As a critical step towards bringing new medicines and vaccines safely to market, clinical trials provide Canadians with access to new, potentially life-saving medications and therapies. They also increase the speed at which Canadian healthcare professionals and hospitals develop and adopt healthcare innovations, allowing them to provide better care to patients.
Changes to the Patented Medicine Prices Review Board’s (PMPRB) regulations are set to come into force on July 1, 2021. These amended regulations erode the environment for investment in Canada and provide a disincentive for industry to conduct research and development (R&D). This is especially concerning because the innovative pharmaceutical industry has solely or partly sponsored more than two-thirds of the clinical trials initiated in Canada since 2015, and the clinical trials investment environment is also under significant pressure due to the COVID-19 pandemic.
The pharmaceutical and vaccines industry leads in clinical trial initiation in Canada
- The industry sponsored approximately 65-75% of clinical trials (CTs) initiated in Canada every quarter since 2015. (Chart 1 and Chart 3)
- There are 110 planned, ongoing or completed COVID-19 trials in Canada, with 44% being sponsored or co-sponsored by industry.
- The industry sponsored over 80% of the clinical trials initiated since 2015 on drugs for rare diseases.
- The innovative industry invests approximately $2 billion on research and development in Canada.[i]
It is critical that the PMPRB changes not undermine these vital contributions to Canada’s life sciences ecosystem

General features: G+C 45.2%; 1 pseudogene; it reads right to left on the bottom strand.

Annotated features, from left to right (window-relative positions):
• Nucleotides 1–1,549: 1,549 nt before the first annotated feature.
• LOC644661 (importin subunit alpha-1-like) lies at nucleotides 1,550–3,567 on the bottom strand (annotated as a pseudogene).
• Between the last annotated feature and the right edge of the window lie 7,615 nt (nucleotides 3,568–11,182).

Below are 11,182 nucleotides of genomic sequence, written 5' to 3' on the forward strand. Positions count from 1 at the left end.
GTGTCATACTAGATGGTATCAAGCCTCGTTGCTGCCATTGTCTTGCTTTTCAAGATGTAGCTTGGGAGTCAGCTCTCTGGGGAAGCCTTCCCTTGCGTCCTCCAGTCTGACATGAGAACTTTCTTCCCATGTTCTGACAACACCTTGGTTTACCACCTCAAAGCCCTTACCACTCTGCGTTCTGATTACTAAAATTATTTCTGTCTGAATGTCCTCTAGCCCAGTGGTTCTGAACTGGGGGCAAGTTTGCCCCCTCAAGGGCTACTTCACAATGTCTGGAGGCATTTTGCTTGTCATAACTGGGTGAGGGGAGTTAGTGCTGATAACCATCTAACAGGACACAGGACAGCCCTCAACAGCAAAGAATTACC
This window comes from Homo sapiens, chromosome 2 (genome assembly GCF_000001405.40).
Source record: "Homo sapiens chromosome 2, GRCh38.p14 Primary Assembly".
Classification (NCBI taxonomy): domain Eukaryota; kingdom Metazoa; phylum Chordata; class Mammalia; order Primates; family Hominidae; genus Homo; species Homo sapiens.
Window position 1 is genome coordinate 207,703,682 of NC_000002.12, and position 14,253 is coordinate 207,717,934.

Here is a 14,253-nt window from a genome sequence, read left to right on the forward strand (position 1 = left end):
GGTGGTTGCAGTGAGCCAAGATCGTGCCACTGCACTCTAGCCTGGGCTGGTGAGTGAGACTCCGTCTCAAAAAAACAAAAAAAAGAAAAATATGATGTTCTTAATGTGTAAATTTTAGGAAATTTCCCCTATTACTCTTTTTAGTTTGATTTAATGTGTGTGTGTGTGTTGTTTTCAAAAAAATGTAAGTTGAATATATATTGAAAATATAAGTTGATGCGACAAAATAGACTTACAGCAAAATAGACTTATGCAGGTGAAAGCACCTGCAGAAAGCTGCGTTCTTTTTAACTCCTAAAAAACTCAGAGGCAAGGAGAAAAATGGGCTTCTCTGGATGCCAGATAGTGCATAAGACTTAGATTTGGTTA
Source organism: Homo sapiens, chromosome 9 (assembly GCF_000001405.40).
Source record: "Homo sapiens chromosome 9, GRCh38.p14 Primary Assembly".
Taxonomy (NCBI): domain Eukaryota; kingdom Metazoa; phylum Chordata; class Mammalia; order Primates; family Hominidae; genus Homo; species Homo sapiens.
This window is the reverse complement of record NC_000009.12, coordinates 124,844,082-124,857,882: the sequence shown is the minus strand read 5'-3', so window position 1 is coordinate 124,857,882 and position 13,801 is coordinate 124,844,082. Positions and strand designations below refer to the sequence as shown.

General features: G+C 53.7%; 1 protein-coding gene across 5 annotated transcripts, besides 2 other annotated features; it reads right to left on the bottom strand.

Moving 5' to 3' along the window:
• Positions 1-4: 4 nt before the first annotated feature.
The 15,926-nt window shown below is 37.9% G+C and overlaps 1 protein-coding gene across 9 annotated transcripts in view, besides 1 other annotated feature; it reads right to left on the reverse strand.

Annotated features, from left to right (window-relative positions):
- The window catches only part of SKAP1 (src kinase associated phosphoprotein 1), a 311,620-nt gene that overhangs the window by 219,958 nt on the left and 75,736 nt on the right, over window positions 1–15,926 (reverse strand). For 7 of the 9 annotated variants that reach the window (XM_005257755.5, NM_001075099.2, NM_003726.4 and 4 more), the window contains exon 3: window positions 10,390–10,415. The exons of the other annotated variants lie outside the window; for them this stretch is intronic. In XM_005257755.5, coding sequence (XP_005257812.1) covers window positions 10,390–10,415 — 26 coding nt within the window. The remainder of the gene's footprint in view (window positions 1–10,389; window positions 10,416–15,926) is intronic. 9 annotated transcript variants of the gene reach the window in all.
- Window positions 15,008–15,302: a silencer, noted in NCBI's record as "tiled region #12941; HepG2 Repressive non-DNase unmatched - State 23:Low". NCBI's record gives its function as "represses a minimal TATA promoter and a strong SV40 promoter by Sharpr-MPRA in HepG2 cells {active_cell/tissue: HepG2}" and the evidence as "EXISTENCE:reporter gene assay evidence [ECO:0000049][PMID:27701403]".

- The number of clinical trials initiated in Canada in 2020 decreased to only 750 (incl. COVID-19 trials). This reflects a decrease of 19% in 2020 compared to the average from 2015-18. (Chart 3).[ii]
The industry is filling research gaps caused by COVID-19
- There has been a concerning drop in trials fully completed due to the delay, suspension, or termination of approximately a third of clinical trials in 2020 (Chart 3).
- While the number of both publicly- and industry-funded CTs decreased, a larger proportion of public funding was diverted towards COVID-19 CTs thus leaving the industry to maintain non-COVID trials.[iii]
- Ongoing clinical trials are for therapies to treat cancer (36%), the central nervous system (14%), Cardiovascular disease (8%) and infectious disease (7%) (Chart 5).
Clinical trials are central to the vitality of provincial life science clusters
- There are 3115 ongoing clinical trials in Canada. Most trial sites are located in Ontario and Quebec, with Alberta and British Columbia also having a significant number of sites. (Chart 4)
Detailed data charts
Clinical Trials Help Save Lives
Clinical trials are an integral part of the life sciences industry and contribute to the Canadian economy by creating high-value jobs, attracting leading scientists and medical specialists to our universities and healthcare facilities and provide healthcare professionals with cutting-edge knowledge to increase the standard of care.
PMPRB regulatory changes should not exacerbate Canada’s existing critical public health challenges at a time when all parties are working to address the pandemic and rebuild Canada’s life sciences capacity.
Fortunately, there is a better path forward. IMC is calling on the federal government to join the innovative pharmaceutical industry in a dialogue on an actionable national strategy that will build a more vibrant life sciences sector, encourage greater investment, and, most importantly, enhance patient access to life-saving and life-improving innovative new medicines.
[i] Statistics Canada, 2021. The Canadian Research and Development Pharmaceutical Sector.
[ii] Trials in Canada ranged from 908-948 annually from 2015-18 but decreased to 882 in 2019, and 750 in 2020.
[iii] While responding to the COVID-19 pandemic, the industry also maintained a larger proportion of non-COVID trials, sustaining Canada’s R&D effort for non-COVID products.